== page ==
A seat height of 890mm (there are lower op­tions) and the ex­tra weight of the larger-ca­pac­ity tank (which is lo­cated un­der the seat) makes the GS tricky to han­dle at low speed, and if you are short it can feel a bit in­tim­i­dat­ing where the non-ad­ven­ture F800GS or F700GS mod­els don’t. But don’t let these traits put you off.

As a lighter GS op­tion, the F800GS is a good buy, es­pe­cially in Ad­ven­ture guise. It’s pricey, but the tank range ex­ceeds 250 miles, the lug­gage ca­pac­ity is im­pres­sive, the par­al­lel-twin engine perky and it is even re­mark­ably com­pe­tent off-road. And as it’s a BMW, even used bikes hold their value very well.

KTM 390 Duke

KTM have al­ways tar­geted their smaller-ca­pac­ity Duke mod­els at younger rid­ers and for this rea­son the firm have gen­er­ally opted for 0% fi­nance with some kind of in­surance deal thrown in to tempt new rid­ers rather than PCP. On a used bike this means not only are re­sale prices less con­trolled, and there­fore lower, than on some­thing like a BMW, but also the bikes tend to be quite var­ied in their con­di­tion.

With a non-pcp pack­age rid­ers have a greater feel­ing of own­er­ship of their bike, and that means they are gen­er­ally more likely to mod­ify it, which is what has hap­pened here. The sticker kit, brush guards and af­ter­mar­ket ex­haust all re­flect the owner’s in­di­vid­ual char­ac­ter and there­fore did lit­tle to

boost its trade-in value com­pared to the fac­tory-fit ex­tras on the F800GS Ad­ven­ture.

Cost­ing £4495 in 2013, the chances are the owner of this Duke got in the re­gion of £3000 when they traded in, which isn’t a bad loss over three years. But this is a bike that has a lim­ited ap­peal and that is al­ways go­ing to af­fect its used price.

With its sin­gle cylin­der mo­tor the KTM has a lot go­ing for it and as a light­weight town bike the Duke is hard to fault. A dry weight of just 139kg means it is in­cred­i­bly easy to zip through traf­fic on, while its low-speed han­dling is ag­ile and the seat low. Newer rid­ers love the blend of peppy per­for­mance and 125-style han­dling but as good as that makes it through con­gested streets, out on the open road it can leave the Duke want­ing.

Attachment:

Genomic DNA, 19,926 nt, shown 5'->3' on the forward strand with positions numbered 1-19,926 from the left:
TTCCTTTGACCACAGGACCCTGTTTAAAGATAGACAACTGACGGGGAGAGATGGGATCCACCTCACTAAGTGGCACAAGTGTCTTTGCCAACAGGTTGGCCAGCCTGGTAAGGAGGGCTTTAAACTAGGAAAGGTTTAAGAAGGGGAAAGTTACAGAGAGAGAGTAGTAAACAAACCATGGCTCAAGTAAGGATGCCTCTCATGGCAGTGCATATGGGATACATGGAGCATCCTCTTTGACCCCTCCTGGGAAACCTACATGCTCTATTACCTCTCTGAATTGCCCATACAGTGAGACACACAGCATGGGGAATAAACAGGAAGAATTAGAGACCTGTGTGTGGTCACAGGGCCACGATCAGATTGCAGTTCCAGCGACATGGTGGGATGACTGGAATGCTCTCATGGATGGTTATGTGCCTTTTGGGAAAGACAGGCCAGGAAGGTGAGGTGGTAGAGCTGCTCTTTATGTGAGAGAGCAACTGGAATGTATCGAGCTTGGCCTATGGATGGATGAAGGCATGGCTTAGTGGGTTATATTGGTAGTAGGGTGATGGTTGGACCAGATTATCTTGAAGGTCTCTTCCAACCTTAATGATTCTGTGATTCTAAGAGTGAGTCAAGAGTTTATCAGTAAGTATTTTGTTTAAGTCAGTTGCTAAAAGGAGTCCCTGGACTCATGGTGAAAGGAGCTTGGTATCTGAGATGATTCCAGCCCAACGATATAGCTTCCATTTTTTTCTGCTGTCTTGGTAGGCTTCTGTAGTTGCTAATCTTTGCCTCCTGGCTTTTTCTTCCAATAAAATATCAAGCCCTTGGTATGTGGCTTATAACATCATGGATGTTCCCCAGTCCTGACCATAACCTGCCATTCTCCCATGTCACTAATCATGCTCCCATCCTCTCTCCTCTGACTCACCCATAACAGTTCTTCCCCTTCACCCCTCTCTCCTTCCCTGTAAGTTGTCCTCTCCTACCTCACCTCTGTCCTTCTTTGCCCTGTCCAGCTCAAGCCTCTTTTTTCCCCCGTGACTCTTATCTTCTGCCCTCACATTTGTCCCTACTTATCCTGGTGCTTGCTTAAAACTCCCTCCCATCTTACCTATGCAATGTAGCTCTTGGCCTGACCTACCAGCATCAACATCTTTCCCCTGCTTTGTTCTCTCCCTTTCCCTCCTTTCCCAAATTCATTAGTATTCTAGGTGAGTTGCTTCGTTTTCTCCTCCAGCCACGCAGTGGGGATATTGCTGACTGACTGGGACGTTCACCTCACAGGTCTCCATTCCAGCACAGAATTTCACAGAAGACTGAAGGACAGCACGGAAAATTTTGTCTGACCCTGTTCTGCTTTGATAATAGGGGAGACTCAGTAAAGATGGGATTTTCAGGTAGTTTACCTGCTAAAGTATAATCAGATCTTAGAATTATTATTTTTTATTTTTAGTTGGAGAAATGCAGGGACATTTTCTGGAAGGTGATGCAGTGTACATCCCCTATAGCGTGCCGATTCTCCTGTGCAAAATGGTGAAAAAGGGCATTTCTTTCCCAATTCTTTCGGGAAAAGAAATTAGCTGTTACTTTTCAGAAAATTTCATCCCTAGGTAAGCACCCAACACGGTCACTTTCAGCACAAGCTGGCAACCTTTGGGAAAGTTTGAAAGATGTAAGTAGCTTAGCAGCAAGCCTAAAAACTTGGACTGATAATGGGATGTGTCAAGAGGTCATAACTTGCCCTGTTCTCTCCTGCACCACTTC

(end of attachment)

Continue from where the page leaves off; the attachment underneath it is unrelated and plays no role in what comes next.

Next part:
This par­tic­u­lar bike has less than 1500 miles on its clock, which is a bit of a hint about the Duke’s lack of prac­ti­cal­ity. Yes, you can take one on a dual car­riage­way and hit 70mph, but the sin­gle is scream­ing its head off and the fuel econ­omy plum­mets. The rid­ing po­si­tion, which is per­fectly suited to low speed work, is ex­posed and there­fore a pain at speed and over­all it’s just not that much fun.

If you are look­ing for a short hop bike or to spend a lot of time dodg­ing traf­fic, the Duke could be your per­fect com­pan­ion. But where some­thing like an MT-07 can also be taken fur­ther afield, the 390 lacks that ex­tra di­men­sion.

Tri­umph Street Triple R

Tri­umph are a very for­ward think­ing com­pany that re­sponds quickly to mar­ket trends and as such their dealers are PCP savvy. Although they are yet to hit the kind of PCP fig­ures that BMW dealers man­age, they are cer­tainly head­ing that way and this means that used Tri­umphs tend to hold their value well as there is an es­tab­lished used price thanks to the in­flu­ence of PCP.